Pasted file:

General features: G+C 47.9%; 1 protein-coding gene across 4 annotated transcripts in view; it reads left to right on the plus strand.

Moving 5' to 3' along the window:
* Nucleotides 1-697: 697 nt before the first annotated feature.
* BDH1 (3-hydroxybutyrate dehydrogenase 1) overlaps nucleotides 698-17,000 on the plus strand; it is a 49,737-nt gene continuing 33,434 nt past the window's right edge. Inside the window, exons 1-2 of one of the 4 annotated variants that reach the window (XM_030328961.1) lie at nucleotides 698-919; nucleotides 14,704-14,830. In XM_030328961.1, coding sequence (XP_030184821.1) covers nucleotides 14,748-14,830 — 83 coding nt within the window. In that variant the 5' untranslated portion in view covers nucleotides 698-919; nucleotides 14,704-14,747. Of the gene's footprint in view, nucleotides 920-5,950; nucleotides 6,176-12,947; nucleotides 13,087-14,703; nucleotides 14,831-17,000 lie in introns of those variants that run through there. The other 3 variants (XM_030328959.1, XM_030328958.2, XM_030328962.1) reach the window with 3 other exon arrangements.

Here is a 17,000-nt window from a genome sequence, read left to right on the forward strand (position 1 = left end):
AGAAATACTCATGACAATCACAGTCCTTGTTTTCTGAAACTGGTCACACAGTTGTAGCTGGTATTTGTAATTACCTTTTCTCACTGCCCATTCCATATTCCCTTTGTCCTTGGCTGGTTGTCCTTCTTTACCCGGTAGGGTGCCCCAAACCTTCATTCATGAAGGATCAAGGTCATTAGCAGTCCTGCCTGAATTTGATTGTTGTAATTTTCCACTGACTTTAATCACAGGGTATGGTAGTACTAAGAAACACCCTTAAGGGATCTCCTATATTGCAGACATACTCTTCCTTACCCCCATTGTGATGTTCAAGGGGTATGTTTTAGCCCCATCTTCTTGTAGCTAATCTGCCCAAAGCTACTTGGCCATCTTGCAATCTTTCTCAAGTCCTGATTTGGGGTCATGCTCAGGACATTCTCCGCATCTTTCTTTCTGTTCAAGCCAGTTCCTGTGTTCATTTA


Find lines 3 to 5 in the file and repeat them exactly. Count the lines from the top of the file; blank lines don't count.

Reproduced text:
* Nucleotides 1-697: 697 nt before the first annotated feature.
* BDH1 (3-hydroxybutyrate dehydrogenase 1) overlaps nucleotides 698-17,000 on the plus strand; it is a 49,737-nt gene continuing 33,434 nt past the window's right edge. Inside the window, exons 1-2 of one of the 4 annotated variants that reach the window (XM_030328961.1) lie at nucleotides 698-919; nucleotides 14,704-14,830. In XM_030328961.1, coding sequence (XP_030184821.1) covers nucleotides 14,748-14,830 — 83 coding nt within the window. In that variant the 5' untranslated portion in view covers nucleotides 698-919; nucleotides 14,704-14,747. Of the gene's footprint in view, nucleotides 920-5,950; nucleotides 6,176-12,947; nucleotides 13,087-14,703; nucleotides 14,831-17,000 lie in introns of those variants that run through there. The other 3 variants (XM_030328959.1, XM_030328958.2, XM_030328962.1) reach the window with 3 other exon arrangements.

Here is a 17,000-nt window from a genome sequence, read left to right on the forward strand (position 1 = left end):